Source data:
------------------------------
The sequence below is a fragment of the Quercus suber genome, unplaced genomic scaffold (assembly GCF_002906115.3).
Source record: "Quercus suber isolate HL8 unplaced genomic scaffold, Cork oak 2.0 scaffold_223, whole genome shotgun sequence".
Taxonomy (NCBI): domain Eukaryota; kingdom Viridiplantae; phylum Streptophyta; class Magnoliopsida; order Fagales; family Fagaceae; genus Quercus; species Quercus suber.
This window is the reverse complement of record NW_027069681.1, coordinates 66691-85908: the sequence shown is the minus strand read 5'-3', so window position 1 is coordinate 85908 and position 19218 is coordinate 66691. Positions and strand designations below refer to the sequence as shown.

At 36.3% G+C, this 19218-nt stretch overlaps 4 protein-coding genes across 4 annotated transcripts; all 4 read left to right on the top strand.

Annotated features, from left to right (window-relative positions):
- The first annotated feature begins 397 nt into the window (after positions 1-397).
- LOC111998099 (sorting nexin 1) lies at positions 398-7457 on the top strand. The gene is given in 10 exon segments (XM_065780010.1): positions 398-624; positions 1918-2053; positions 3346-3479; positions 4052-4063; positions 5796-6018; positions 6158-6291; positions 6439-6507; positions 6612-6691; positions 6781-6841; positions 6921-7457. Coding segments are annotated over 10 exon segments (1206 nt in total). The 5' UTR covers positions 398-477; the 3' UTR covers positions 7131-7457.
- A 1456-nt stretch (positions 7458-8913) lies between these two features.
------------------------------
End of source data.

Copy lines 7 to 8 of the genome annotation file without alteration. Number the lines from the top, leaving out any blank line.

- The first annotated feature begins 397 nt into the window (after positions 1-397).
- LOC111998099 (sorting nexin 1) lies at positions 398-7457 on the top strand. The gene is given in 10 exon segments (XM_065780010.1): positions 398-624; positions 1918-2053; positions 3346-3479; positions 4052-4063; positions 5796-6018; positions 6158-6291; positions 6439-6507; positions 6612-6691; positions 6781-6841; positions 6921-7457. Coding segments are annotated over 10 exon segments (1206 nt in total). The 5' UTR covers positions 398-477; the 3' UTR covers positions 7131-7457.